Millican was the ‘man on the ground’ supervising the land forming, drainage and turfing while Brown made visits to inspect and advise.

In his career, Brown’s pre-eminent period of work came between 1750 and 1780, so his Chatsworth commission was relatively early, but at a time when his style was becoming established. He specialised in the creation of rolling green slopes right up to the walls of the principal House, trees carefully placed singly or in clumps particularly on hills, a perimeter belt of trees to enclose the view, carriage drives with carefully planned views, and a lake or widened river of ‘natural’ appearance in the middle ground. All of these signature features he employed to great effect at Chatsworth. Together with the 4th Duke, Brown directed a programme of tree planting which spread across the landscape – to cover the Stand escarpment behind the house, to ornament the new parts of the park, and cover the horizons to the west.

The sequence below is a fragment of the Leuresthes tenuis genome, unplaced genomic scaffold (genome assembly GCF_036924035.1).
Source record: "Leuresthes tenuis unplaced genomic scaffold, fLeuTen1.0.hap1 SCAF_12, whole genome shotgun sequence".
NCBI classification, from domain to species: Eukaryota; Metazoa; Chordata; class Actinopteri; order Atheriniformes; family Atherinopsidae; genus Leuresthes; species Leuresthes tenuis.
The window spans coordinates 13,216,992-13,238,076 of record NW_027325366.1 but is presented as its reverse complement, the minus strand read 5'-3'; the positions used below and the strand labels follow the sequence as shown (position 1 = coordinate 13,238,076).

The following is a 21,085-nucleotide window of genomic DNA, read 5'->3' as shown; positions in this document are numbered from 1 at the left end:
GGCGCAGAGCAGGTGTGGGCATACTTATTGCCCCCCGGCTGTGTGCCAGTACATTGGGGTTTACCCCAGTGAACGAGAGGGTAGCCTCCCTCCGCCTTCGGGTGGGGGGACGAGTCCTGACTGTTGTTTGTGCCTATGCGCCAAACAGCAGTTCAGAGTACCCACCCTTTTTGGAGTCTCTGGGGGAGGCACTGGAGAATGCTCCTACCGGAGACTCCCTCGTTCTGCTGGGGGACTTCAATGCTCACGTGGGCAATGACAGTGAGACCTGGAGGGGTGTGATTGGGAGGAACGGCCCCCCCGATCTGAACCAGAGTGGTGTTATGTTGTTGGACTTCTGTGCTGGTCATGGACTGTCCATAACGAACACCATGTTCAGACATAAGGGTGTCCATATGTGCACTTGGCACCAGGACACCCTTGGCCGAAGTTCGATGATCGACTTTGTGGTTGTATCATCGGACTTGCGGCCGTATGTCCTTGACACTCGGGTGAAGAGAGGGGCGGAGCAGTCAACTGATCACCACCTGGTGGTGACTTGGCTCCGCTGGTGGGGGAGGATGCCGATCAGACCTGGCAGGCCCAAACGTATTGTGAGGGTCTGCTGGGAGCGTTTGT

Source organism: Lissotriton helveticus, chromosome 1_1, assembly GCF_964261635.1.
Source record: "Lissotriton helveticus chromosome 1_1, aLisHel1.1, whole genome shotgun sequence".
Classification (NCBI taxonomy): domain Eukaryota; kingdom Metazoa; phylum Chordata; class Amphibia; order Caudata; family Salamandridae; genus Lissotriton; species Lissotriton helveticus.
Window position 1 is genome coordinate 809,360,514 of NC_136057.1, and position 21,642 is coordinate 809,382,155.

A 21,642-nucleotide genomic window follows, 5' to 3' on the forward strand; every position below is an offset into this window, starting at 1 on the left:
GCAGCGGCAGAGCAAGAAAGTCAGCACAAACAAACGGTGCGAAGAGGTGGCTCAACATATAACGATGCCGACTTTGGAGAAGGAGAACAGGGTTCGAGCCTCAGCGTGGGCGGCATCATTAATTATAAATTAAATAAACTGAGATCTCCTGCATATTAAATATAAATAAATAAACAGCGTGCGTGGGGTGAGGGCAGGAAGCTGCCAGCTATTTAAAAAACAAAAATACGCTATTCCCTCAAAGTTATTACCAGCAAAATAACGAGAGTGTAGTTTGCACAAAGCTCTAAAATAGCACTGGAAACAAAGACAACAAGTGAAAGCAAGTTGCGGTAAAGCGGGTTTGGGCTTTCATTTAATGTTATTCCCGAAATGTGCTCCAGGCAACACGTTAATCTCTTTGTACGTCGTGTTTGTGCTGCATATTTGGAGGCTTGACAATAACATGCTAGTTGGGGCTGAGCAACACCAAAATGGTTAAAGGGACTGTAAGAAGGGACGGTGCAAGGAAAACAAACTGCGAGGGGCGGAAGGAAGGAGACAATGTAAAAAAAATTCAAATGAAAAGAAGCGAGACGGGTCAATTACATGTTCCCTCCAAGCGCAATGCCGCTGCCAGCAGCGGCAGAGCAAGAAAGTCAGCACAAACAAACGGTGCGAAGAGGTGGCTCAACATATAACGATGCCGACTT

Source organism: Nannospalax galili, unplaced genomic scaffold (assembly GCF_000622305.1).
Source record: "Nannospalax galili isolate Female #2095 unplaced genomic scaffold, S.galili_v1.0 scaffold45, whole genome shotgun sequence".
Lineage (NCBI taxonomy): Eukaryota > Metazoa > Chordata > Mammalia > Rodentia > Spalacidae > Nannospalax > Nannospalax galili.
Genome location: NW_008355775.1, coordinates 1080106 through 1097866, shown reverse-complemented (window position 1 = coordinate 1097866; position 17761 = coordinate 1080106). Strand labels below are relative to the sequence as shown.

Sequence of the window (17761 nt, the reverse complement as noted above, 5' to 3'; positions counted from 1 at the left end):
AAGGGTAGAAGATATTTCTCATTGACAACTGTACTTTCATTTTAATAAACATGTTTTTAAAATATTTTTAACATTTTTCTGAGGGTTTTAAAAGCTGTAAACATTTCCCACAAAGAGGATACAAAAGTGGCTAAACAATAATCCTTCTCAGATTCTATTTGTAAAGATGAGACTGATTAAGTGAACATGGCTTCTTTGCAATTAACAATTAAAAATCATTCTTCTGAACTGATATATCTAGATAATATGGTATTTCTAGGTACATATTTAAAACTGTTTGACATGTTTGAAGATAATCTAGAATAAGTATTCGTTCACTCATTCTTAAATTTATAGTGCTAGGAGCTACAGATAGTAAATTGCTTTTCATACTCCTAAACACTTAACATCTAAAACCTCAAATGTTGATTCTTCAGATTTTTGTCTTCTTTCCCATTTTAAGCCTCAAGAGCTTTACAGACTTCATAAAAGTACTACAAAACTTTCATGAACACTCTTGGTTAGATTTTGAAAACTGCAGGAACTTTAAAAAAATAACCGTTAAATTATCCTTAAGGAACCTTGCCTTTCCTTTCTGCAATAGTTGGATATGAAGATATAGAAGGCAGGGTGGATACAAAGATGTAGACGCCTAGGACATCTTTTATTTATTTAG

Explore the landscape and learn more about Lancelot 'Capability' Brown in a talk and guided walk: The Great Gardeners of Chatsworth.

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